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Desperate Relatives Search for Missing Victims of East Harlem Explosion

 Family members search area hospitals for loved ones killed or injured in the East Harlem blast.
Search for survivors
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EAST HARLEM — Relatives of the dozens of people who were injured or missing in the massive explosion that leveled a pair of East Harlem buildings Wednesday desperately searched for their loved ones at area hospitals and a Red Cross station.

Three women were killed and at least 46 people were injured—including four children—when the buildings at 1644 and 1646 Park Ave. crumbled in the 9:30 a.m. blast, which was believed to be caused by gas, hospital and city officials said.


By Wednesday night, the dead included Griselde Camacho, 21-year-old Rosaura Hernandez and Carmen Tanco, 67, the NYPD said.

Tanco's cousin, Diana Cortez, 56, had stopped by Harlem Hospital Wednesday hoping to get information about Tanco who lived on the second floor of 1644 Park Ave.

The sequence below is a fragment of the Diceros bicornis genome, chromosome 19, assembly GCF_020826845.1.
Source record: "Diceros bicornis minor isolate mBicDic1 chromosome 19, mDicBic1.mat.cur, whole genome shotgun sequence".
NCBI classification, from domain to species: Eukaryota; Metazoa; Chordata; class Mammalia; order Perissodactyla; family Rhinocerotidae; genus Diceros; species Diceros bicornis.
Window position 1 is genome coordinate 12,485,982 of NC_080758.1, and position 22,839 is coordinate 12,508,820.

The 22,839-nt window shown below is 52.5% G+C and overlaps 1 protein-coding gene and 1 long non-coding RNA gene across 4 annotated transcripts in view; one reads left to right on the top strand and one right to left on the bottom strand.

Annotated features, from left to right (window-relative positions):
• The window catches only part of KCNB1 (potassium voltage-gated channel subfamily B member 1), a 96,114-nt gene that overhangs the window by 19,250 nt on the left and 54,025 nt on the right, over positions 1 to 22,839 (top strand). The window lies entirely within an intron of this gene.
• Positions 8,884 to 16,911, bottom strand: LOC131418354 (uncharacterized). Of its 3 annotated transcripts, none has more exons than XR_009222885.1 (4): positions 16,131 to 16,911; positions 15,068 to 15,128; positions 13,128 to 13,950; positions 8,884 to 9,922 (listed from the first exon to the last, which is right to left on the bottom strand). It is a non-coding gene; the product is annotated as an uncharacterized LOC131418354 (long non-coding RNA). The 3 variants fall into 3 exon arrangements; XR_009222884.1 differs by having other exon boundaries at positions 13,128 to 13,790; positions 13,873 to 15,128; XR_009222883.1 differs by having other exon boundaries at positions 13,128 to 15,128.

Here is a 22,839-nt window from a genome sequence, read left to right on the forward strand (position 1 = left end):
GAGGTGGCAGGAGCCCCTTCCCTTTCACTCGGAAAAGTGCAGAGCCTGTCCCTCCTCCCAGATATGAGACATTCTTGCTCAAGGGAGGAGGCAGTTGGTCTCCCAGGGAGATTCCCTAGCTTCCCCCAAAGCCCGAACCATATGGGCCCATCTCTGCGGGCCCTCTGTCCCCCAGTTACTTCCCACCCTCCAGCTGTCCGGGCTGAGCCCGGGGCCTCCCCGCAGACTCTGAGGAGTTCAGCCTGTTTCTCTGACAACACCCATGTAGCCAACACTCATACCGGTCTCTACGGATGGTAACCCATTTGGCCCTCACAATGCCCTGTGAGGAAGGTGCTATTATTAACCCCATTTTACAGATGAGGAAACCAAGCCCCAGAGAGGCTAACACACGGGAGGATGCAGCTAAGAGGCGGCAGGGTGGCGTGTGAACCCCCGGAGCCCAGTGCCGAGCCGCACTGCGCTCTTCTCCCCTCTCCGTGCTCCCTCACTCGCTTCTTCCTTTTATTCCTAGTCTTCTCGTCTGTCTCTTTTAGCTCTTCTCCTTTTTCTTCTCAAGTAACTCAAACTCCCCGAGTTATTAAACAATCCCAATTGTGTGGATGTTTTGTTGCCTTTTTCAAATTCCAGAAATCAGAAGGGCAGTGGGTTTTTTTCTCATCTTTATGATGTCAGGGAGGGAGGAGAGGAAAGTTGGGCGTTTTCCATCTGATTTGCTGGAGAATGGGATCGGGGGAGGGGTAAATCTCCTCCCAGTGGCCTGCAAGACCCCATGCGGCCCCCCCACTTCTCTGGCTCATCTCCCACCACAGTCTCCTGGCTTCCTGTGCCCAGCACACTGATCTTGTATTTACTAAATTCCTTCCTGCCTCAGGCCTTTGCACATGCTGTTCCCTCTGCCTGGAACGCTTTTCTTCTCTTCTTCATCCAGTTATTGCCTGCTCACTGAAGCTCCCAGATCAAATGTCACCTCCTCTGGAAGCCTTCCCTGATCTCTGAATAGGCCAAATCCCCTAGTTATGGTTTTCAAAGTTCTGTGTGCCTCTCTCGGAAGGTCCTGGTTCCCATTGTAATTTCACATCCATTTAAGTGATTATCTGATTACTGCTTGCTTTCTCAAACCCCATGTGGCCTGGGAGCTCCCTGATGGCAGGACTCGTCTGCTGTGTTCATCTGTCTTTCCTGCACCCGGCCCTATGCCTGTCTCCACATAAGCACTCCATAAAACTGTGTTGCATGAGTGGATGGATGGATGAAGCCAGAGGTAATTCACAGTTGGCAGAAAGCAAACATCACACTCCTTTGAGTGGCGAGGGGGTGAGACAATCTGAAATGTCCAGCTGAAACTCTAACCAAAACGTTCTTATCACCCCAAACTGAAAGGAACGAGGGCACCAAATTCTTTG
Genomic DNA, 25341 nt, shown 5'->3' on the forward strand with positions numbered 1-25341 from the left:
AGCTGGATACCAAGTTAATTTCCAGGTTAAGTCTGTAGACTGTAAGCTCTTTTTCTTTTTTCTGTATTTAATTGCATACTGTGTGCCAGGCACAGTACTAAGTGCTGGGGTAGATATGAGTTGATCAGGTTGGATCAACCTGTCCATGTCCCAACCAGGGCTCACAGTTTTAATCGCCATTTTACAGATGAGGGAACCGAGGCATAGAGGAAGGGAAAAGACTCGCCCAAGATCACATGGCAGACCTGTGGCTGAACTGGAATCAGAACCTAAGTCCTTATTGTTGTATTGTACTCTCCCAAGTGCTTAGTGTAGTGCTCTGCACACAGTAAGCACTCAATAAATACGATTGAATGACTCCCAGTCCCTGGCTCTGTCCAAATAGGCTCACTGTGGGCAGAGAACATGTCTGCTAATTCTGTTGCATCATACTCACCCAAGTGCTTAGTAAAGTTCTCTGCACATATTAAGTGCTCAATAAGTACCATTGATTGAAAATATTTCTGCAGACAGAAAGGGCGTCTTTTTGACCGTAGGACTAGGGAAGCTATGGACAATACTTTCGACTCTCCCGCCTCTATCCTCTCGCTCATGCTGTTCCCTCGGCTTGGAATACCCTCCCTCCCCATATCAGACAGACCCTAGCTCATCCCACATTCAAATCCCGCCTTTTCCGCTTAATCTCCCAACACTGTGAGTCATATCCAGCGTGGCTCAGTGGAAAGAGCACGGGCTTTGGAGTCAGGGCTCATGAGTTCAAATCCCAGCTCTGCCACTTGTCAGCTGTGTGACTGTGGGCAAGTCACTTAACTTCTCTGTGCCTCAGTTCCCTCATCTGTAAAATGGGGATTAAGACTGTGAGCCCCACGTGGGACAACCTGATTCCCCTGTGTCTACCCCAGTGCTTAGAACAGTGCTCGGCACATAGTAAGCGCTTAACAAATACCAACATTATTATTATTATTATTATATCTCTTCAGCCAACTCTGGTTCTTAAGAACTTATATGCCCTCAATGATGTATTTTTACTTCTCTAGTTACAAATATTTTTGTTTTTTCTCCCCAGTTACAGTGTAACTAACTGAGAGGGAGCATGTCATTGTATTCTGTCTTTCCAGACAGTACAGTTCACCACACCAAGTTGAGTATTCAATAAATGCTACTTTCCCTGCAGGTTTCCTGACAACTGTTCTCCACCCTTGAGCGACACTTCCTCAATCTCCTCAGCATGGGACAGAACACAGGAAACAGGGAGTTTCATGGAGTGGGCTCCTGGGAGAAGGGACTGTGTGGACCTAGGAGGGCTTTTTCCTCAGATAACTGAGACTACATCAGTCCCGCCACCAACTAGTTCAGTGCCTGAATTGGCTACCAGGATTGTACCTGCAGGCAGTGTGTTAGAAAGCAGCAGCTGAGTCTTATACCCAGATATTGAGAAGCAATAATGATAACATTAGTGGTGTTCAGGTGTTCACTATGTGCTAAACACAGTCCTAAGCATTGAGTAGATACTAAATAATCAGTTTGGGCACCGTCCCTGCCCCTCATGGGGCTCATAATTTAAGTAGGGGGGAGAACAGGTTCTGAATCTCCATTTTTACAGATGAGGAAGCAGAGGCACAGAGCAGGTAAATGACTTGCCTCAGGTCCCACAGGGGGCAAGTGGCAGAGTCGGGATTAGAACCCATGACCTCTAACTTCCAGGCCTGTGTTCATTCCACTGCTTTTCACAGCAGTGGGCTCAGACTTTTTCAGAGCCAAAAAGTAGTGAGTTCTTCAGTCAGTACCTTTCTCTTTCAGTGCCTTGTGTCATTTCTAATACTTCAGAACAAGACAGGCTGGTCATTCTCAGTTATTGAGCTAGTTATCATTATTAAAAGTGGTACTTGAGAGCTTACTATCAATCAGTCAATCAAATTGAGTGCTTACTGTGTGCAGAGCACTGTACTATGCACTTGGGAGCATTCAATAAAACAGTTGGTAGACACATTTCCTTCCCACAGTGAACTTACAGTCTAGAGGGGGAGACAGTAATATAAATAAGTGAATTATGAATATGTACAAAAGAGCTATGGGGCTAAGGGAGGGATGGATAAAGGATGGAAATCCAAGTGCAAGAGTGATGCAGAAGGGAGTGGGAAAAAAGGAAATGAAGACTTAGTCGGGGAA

"We called [her home] and have no knowledge of her whereabouts," Cortez said. "We're hoping for the best."

Tanco, a dental assistant, had the day off on Wednesday, her cousin said.

"Nobody has been able to find her," Cortez said.

Mount Sinai Hospital treated 23 patients — the majority of the victims — for cuts, scrapes, smoke inhalation and broken bones, Emergency Room director Dr. Kevin Chason said. One unidentified woman pulled from the rubble was treated at the hospital for head injuries and was listed in critical, but stable condition.

Metropolitan Hospital, on First Avenue and 92nd Street, handled 17 patients — including one child — from the blast. Most of the patients were walk-ins, a hospital spokesman said. They were still evaluating nine patients who were listed in stable condition.

Luis River, 52, who lives on the block, said that the explosion "threw me two, three feet in the air." He was treated for back pain.

"I was laying down I thought it was an earthquake or somebody was trying to bomb the building."

Saint Luke's and Harlem hospital also treated a handful of victims.

Family members continued to search into the night.

Montserrat Acevedo, 24, went to four hospitals hoping find her brother-in-law Jordy Salas, who lived in an apartment at 1644 Park Ave.

"It's very stressful, because we don't know anything since 9 a.m.," Acevedo said.

A couple of FBI agents were also hurt in the explosion, a spokesman said.

"Earlier today, two FBI agents were injured when a building exploded in Harlem near 116th Street and Lexington Avenue. The agents injuries are not life threatening and they are expected to make a full recovery,” FBI spokesman Chris Sinos said.

City officials told relatives to call 311 for information on victims or (212) 639-9675.